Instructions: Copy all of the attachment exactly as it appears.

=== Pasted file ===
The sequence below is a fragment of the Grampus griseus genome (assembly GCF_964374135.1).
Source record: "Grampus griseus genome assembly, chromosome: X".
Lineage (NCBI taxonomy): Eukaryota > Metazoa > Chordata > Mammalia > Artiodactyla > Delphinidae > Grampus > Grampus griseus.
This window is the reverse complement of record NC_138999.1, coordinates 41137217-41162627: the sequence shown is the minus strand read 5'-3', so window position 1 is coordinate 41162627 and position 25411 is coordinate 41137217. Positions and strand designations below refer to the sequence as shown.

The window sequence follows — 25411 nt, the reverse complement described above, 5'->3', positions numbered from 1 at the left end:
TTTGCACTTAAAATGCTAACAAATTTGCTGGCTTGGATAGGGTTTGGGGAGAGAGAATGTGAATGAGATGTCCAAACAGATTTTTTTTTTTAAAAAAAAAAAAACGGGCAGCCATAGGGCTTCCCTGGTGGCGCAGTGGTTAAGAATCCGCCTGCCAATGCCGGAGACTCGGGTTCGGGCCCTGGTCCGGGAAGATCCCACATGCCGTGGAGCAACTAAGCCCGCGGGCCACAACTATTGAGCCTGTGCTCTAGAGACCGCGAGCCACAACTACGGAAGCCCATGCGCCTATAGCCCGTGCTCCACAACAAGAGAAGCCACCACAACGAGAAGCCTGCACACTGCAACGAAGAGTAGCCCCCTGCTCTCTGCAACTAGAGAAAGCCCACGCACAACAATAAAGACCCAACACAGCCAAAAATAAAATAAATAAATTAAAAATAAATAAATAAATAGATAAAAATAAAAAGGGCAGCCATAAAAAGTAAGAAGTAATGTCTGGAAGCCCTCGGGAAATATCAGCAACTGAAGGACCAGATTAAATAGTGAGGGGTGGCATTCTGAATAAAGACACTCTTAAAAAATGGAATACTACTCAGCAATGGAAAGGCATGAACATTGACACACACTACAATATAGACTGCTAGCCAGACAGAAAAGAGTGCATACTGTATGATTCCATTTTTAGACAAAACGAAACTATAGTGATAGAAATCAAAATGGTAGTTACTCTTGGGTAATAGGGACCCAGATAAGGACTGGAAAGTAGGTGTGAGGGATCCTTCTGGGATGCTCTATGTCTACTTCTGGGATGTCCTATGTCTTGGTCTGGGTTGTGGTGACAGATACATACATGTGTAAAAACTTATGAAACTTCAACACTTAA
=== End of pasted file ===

The sequence below is a fragment of the Grampus griseus genome (assembly GCF_964374135.1).
Source record: "Grampus griseus genome assembly, chromosome: X".
Lineage (NCBI taxonomy): Eukaryota > Metazoa > Chordata > Mammalia > Artiodactyla > Delphinidae > Grampus > Grampus griseus.
This window is the reverse complement of record NC_138999.1, coordinates 41137217-41162627: the sequence shown is the minus strand read 5'-3', so window position 1 is coordinate 41162627 and position 25411 is coordinate 41137217. Positions and strand designations below refer to the sequence as shown.

The window sequence follows — 25411 nt, the reverse complement described above, 5'->3', positions numbered from 1 at the left end:
TTTGCACTTAAAATGCTAACAAATTTGCTGGCTTGGATAGGGTTTGGGGAGAGAGAATGTGAATGAGATGTCCAAACAGATTTTTTTTTTTAAAAAAAAAAAAACGGGCAGCCATAGGGCTTCCCTGGTGGCGCAGTGGTTAAGAATCCGCCTGCCAATGCCGGAGACTCGGGTTCGGGCCCTGGTCCGGGAAGATCCCACATGCCGTGGAGCAACTAAGCCCGCGGGCCACAACTATTGAGCCTGTGCTCTAGAGACCGCGAGCCACAACTACGGAAGCCCATGCGCCTATAGCCCGTGCTCCACAACAAGAGAAGCCACCACAACGAGAAGCCTGCACACTGCAACGAAGAGTAGCCCCCTGCTCTCTGCAACTAGAGAAAGCCCACGCACAACAATAAAGACCCAACACAGCCAAAAATAAAATAAATAAATTAAAAATAAATAAATAAATAGATAAAAATAAAAAGGGCAGCCATAAAAAGTAAGAAGTAATGTCTGGAAGCCCTCGGGAAATATCAGCAACTGAAGGACCAGATTAAATAGTGAGGGGTGGCATTCTGAATAAAGACACTCTTAAAAAATGGAATACTACTCAGCAATGGAAAGGCATGAACATTGACACACACTACAATATAGACTGCTAGCCAGACAGAAAAGAGTGCATACTGTATGATTCCATTTTTAGACAAAACGAAACTATAGTGATAGAAATCAAAATGGTAGTTACTCTTGGGTAATAGGGACCCAGATAAGGACTGGAAAGTAGGTGTGAGGGATCCTTCTGGGATGCTCTATGTCTACTTCTGGGATGTCCTATGTCTTGGTCTGGGTTGTGGTGACAGATACATACATGTGTAAAAACTTATGAAACTTCAACACTTAA